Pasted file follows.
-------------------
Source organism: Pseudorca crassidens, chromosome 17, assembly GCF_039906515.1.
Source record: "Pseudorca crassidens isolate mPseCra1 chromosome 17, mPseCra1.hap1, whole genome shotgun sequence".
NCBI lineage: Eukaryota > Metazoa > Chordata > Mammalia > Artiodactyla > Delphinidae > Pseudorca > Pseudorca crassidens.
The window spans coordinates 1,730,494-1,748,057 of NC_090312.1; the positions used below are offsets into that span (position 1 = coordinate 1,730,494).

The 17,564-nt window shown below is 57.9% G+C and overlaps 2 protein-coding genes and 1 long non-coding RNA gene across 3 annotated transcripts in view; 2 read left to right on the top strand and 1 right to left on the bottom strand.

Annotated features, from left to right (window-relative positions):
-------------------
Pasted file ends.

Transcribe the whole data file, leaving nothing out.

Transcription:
Source organism: Pseudorca crassidens, chromosome 17, assembly GCF_039906515.1.
Source record: "Pseudorca crassidens isolate mPseCra1 chromosome 17, mPseCra1.hap1, whole genome shotgun sequence".
NCBI lineage: Eukaryota > Metazoa > Chordata > Mammalia > Artiodactyla > Delphinidae > Pseudorca > Pseudorca crassidens.
The window spans coordinates 1,730,494-1,748,057 of NC_090312.1; the positions used below are offsets into that span (position 1 = coordinate 1,730,494).

The 17,564-nt window shown below is 57.9% G+C and overlaps 2 protein-coding genes and 1 long non-coding RNA gene across 3 annotated transcripts in view; 2 read left to right on the top strand and 1 right to left on the bottom strand.

Annotated features, from left to right (window-relative positions):